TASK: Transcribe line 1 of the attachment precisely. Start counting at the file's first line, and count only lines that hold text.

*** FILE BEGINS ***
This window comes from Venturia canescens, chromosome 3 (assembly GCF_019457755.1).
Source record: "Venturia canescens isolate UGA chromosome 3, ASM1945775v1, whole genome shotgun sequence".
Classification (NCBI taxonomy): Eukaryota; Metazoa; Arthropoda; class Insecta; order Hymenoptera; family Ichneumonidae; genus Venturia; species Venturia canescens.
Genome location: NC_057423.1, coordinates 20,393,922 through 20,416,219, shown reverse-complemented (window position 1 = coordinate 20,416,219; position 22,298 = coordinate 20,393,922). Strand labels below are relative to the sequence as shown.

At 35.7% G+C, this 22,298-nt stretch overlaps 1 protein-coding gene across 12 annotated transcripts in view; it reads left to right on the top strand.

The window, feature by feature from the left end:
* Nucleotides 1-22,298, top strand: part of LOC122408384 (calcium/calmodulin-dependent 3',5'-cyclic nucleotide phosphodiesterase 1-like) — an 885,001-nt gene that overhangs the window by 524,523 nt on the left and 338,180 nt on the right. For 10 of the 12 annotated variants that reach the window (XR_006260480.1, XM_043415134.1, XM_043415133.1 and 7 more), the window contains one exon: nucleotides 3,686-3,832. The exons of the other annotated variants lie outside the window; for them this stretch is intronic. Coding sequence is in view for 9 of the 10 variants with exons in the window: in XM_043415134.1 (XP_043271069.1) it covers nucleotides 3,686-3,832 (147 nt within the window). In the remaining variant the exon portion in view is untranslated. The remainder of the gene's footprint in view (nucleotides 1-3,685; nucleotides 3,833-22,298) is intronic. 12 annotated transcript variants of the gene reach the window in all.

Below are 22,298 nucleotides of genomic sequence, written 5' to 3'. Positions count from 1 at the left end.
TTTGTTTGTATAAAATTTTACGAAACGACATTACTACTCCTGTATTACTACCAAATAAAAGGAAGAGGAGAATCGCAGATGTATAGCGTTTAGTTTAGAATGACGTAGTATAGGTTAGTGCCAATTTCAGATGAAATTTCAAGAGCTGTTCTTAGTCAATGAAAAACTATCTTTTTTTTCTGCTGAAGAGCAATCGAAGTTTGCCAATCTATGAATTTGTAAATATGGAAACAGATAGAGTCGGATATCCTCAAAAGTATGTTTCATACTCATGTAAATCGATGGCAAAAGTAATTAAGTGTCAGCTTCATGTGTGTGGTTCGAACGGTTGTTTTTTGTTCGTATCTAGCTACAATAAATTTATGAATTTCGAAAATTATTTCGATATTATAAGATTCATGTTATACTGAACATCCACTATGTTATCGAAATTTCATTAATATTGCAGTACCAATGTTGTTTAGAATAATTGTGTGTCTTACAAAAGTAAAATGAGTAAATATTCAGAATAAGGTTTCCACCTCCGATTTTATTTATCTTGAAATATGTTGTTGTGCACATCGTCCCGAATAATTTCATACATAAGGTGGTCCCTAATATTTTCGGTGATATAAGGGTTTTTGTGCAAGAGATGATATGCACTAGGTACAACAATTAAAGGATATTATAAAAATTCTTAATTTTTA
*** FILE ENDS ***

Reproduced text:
This window comes from Venturia canescens, chromosome 3 (assembly GCF_019457755.1).